Since the lifting of martial law in 1987, there has been a transformation in Taiwan’s trade and investment patterns. In that year, Taiwan’s dominant trade partners were still the United States and Japan, while trade and investment with China remained outlawed and only limited indirect flows were possible. It was not until 1987 that the Taiwanese were permitted to visit China, and it would be another two decades before there was genuine liberalization in the form of Chinese visitors coming to Taiwan for tourism and study.1 The shift towards increasing trade relations with China began in the early 1990s, although it was largely registered as trade with Hong Kong. Similarly, much of the initial China-bound Taiwanese investment was routed via Caribbean tax havens, such as the British Virgin Islands and the Cayman Islands. However, between the mid-1990s and the fall of the Democratic Progressive Party (DPP) government in 2008, a political stalemate featured prominently in cross-Strait relations, while rapid integration or convergence was the dominant trend in the economic sphere. The return to power of the Kuomintang (KMT) in 2008 resulted in much closer economic integration and warmer political relations. By the time Taiwan signed the Economic Cooperation Framework Agreement (ECFA) with China in 2010, China (including Hong Kong) had become by far Taiwan’s leading trading partner and destination for outward investment. The fact that Taiwan still enjoys a healthy trade surplus with China is critical for the country’s capacity to maintain an overall balance of payments surplus. Over the last two decades, Taiwan’s governments have fluctuated between liberalizing and attempting to control levels of cross-Strait trade and investment. Key elements in its attempts to prevent trade dependence in the 1990s were the ‘go south’ (南向政策) policy that encouraged Taiwanese companies to invest in South East Asia rather than in China, and the ‘go slow, be patient’ (戒急用忍) guidelines that aimed to monitor and limit the level of Taiwanese investment in China. Such measures were primarily motivated by political concerns, such as expanding Taiwan’s international relations and also preventing China from exploiting trade dependence in its bid to achieve its ultimate goal of Chinese unification. Under both the DPP (2000-2008) and KMT (2008-present) administrations there has been a progressive trend towards trade and investment liberalization. Nevertheless, the question of whether the economic benefits of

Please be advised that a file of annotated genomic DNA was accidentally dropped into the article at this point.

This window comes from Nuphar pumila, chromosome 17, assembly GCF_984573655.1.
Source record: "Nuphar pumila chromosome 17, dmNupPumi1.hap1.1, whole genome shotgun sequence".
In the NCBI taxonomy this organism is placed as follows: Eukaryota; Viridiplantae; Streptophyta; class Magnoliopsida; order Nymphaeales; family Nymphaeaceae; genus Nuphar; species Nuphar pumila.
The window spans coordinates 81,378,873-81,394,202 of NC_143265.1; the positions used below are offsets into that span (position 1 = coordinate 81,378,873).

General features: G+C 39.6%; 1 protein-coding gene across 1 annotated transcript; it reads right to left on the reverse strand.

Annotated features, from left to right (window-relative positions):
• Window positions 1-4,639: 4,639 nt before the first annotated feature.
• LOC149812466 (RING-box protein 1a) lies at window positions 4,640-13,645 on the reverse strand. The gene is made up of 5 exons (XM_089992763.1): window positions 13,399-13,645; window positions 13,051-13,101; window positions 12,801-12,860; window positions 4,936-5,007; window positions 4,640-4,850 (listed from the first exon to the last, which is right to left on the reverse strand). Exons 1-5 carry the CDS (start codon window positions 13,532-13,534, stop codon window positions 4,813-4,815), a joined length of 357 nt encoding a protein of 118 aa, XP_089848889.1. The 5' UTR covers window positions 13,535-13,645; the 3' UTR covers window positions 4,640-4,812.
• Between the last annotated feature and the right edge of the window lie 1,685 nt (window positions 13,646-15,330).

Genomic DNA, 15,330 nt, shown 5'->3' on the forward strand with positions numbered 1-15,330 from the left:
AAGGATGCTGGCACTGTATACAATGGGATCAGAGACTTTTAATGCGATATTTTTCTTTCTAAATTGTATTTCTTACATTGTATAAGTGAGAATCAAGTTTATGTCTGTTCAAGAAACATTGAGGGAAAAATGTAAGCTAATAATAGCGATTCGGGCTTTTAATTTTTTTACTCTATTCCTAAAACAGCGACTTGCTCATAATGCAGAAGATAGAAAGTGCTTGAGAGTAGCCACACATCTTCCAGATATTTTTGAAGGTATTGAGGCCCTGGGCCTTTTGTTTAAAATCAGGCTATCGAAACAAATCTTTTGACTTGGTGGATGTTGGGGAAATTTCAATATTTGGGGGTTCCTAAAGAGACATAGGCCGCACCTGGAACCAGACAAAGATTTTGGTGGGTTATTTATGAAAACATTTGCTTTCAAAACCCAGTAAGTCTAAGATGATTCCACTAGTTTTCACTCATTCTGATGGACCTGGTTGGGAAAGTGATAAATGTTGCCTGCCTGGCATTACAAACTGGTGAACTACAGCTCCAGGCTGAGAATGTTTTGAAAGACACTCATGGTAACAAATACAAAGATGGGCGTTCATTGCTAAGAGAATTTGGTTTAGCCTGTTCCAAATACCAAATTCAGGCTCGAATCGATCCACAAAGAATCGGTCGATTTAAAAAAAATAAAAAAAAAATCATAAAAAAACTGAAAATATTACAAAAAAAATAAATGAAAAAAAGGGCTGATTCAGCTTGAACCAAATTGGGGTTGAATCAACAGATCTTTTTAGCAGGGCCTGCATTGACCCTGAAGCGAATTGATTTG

cross-Strait economic integration outweigh the potential national security consequences has been a hotly debated political issue since Taiwan’s democratic transition. The centrality of the Cross-Strait Services Trade Agreement in the Sunflower social movement protests in 2014 reflects the fact that Taiwan’s society remains deeply divided on the issue of economic integration. This study considers the China impact on Taiwan’s electoral politics. The China impact is conceptualized here by looking at how growing economic integration has affected the way that Taiwan’s economic relations with China have been debated in electoral propaganda. The relationship has been two-way, since the increase in economic links has made cross-Strait trade an increasingly salient electoral issue and, at the same time, electoral debate has had a growing effect on how cross-Strait policy is developed on the Taiwan side. As with other policy areas, there has been a shift from top-down decision-making to a situation in which cross-Strait economic policy has to take into account public opinion and lobbying by societal actors.2 Using an approach that employs political communications data to analyse changing patterns in the economic relations debate has a number of advantages. First, election advertising represents one of the most accessible forms of political communication in Taiwan. Such messages are impossible to avoid because of the vast quantity of election advertising in newspapers, on television and online. In comparison, voter exposure to election policy white papers (generally the closest thing to manifestoes in the Taiwan context) or even to the presidential debates is far lower.3 Second, since political advertising tends to be designed for the ordinary voter, complex policy issues have to be simplified and more informal reader-/viewer-friendly language has to be employed. By adopting another perspective, we can distinguish between what Carmines and Stimson call ‘hard’ and ‘easy’ issues.4 They argue that easy issues tend to be symbolic, not requiring great factual knowledge, and are easily understood at gut level. Effective political advertising will always frame an issue as an easy issue. Third, as I have shown in a number of previous studies, political advertising can tell us much about the state of political competition.5 Content analysis of political advertisements can reveal the issues on which the parties are competing and whether the parties are adopting radical or moderate stances. This can contribute to the debate on whether parties are moving towards the centre or becoming polarized.6 Lastly, such a study can contribute to the arguments about the state of Taiwan’s democracy. Jean Grugel defines democracies as ‘political systems comprising institutions that translate citizens’ preferences into policy’.7 To achieve this condition, it is essential for parties to offer voters a clear picture of their positions and, ideally, there should be a degree of choice between the parties. Parties therefore also need to go beyond just adopting slogans; they have to try to educate the voters on their policy preferences as well as persuade them to vote accordingly. For the purposes of this chapter, I have examined the content of a range of political advertising data to find out how proponents and opponents of closer economic integration with China have tried to sell their ideas over the last 20
years. The two main data sources examined are TV election advertisements and newspaper election advertisements.8 I aim to show how the quantity and quality of issue emphasis has changed over time, using an approach based on time series analysis. In this era of growing economic ties between China and Taiwan, the central research questions are:
1 How have the parties altered their treatment of the cross-Strait economic integration issue in their propaganda?